• EXIT: which is a request to terminate the process, and free the PCB.
  • This call to sys_req will result in an interrupt being generated which should be processed by our “sys_call_hander”
setting up sys call handler
Setting up “sys_call_handler”
  • During initialization you must set the “sys_call” vector to contain the address of your interrupt handler. It has the prototype:

int sys_set_vec (void (*handler)());

The single parameter handler is a pointer to your system call handler. If your handler has the name sys_call, then it should have the prototype:

void sys_call (void);

Your call to sys_set_vec, which should occur during initialization, will have the form


sys req passes a single parameter to your sys call handler via the stack
Sys_req passes a single parameter to your sys_call_handler, via the stack

(previous stack contents)

Buffer length pointer parameter (*count)

Buffer address parameter (*buffer)

Device_id parameter

Op_code parameter













We will need to retrieve the contents of the 1st four parameters to identify the type of request made by the calling process.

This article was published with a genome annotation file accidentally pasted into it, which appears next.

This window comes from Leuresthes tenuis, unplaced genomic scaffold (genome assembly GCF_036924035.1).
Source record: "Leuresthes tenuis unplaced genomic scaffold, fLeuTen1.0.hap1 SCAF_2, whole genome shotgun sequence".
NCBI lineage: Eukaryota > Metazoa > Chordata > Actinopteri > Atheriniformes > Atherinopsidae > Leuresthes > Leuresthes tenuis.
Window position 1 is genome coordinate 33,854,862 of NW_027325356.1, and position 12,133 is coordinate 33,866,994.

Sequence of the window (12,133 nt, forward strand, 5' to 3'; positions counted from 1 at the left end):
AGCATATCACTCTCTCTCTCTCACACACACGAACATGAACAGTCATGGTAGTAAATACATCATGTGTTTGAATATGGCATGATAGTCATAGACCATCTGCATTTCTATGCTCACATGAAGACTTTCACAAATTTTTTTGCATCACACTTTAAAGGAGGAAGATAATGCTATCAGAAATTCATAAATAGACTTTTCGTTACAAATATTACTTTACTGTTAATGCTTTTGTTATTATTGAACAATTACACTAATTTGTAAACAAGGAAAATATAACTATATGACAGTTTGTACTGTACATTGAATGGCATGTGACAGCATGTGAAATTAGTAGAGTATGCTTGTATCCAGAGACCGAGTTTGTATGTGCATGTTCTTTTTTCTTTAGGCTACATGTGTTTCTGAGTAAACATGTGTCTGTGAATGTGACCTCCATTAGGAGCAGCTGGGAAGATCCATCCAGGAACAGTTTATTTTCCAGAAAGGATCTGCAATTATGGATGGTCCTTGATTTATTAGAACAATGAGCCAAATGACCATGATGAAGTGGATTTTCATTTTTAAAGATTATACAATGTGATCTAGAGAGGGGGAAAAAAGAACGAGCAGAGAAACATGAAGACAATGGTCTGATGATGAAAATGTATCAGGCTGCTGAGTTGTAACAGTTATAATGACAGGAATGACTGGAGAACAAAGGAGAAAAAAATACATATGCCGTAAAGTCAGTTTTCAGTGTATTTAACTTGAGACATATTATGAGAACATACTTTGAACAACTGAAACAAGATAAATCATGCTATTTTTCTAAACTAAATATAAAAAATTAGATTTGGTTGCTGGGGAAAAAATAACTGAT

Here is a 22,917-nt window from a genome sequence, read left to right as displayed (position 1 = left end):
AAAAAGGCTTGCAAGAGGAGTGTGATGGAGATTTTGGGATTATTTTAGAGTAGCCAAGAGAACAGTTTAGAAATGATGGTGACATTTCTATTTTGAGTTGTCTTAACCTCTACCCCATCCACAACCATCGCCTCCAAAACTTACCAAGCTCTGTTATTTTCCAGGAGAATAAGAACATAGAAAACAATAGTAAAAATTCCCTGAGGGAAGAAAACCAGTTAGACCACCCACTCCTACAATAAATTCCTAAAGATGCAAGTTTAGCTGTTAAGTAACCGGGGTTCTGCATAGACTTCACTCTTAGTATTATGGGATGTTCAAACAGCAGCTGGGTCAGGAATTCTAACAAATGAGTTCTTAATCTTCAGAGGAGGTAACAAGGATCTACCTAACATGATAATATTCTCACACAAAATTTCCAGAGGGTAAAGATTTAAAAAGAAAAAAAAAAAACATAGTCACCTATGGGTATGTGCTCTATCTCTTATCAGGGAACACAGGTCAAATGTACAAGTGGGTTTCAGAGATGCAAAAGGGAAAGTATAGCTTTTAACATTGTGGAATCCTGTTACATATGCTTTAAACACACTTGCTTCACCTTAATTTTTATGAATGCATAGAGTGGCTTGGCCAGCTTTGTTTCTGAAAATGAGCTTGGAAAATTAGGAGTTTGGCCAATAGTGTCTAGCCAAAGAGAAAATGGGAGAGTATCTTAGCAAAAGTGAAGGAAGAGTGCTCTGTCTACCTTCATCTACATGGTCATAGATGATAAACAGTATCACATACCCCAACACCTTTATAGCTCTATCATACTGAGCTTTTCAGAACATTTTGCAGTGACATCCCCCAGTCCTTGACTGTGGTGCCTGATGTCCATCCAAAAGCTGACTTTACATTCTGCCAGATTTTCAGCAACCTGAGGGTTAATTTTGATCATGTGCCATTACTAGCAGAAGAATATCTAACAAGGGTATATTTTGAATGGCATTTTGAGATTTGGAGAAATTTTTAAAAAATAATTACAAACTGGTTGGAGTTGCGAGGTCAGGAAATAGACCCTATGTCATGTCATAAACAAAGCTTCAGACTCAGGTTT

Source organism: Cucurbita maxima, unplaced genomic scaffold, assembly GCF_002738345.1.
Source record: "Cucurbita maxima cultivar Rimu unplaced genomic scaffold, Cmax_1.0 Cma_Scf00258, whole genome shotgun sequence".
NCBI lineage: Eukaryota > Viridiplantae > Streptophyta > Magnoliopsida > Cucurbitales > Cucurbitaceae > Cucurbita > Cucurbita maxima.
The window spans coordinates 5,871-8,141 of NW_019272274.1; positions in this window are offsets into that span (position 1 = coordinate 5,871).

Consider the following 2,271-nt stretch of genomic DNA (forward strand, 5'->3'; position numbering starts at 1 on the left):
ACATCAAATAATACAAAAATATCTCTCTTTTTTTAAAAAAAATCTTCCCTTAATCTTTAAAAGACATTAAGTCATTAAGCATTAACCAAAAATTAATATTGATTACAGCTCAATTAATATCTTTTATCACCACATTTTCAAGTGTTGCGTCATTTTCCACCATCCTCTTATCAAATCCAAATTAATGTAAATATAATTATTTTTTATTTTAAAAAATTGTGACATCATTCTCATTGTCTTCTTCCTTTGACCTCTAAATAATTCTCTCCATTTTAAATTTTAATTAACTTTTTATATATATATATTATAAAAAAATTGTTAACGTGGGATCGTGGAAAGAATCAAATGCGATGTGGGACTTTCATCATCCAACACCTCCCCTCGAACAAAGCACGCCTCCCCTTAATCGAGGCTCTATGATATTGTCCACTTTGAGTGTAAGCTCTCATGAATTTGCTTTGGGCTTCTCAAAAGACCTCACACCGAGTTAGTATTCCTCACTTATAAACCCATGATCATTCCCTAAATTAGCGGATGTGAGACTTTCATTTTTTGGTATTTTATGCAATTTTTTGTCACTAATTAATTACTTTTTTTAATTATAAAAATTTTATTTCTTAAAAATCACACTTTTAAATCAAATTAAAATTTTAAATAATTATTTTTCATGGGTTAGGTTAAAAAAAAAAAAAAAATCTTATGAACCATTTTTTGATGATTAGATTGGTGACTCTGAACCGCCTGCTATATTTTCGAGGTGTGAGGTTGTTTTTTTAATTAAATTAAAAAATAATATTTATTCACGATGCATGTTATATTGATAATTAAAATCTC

To access these parameters we define another structure similar to the “context” structure:

typedef struct params {int op_code;int device_id;byte *buf_addr;int *count_addr;} params;

We gain access to the op_code by:

The stack structure must be a named type. A pointer to this structure is also required:

params *param_p;

Finally, the following assignment will set the pointer to the address of the actual stack frame to be accessed:

param_p = (params*)(MK_FP(_SS,_SP) + sizeof(context));

It is now possible to refer to the op_code value as


We then need to interpret this code and take the appropriate action!
  • First save a copy of the SS and SP and switch to another temporary stack. (local variables should be declared as static)

#define SYS_STACK_SIZE 200

byte sys_stack[SYS_STACK_SIZE];

unsigned short ss_save;

unsigned short sp_save;

unsigned short new_ss;

unsigned short new_sp;

/* in syscall*/

ss_save = _SS;

sp_save = _SP;

new_ss = FP_SEG(sys_stack);

new_sp = FP_OFF(sys_stack);

new_sp += SYS_STACK_SIZE;

_SS = new_ss;

SP = new_sp;

set param_p point to the correct place:

cop->stack_ptr = (unsigned char *) MK_FP(_SS, _SP);param_p = (params *)(cop->stack_ptr + sizeof(context));

  • if parm_p->op_code is IDLEchange the state of cop to readyinsert cop to ready queue by priority
  • else if param_p->op_code is EXITdelete the pcbset cop to NULL
  • else set context_p->AX to error code.
  • call dispatch()
in the dispatcher
In the dispatcher
  • Automatically saves the data registers onto the temporary stack for the calling process
  • Then a complete outline for the dispatcher is:
if sp_save is null,

ss_save = _SS

sp_save = _SP

remove the PCB at the head of the ready queue

if a PCB was found set cop to this PCB

set _SS and _SP to the PCB's stack pointer


set cop to NULL

set _SS to ss_save

set _SP to sp_save

end if

"return from interrupt"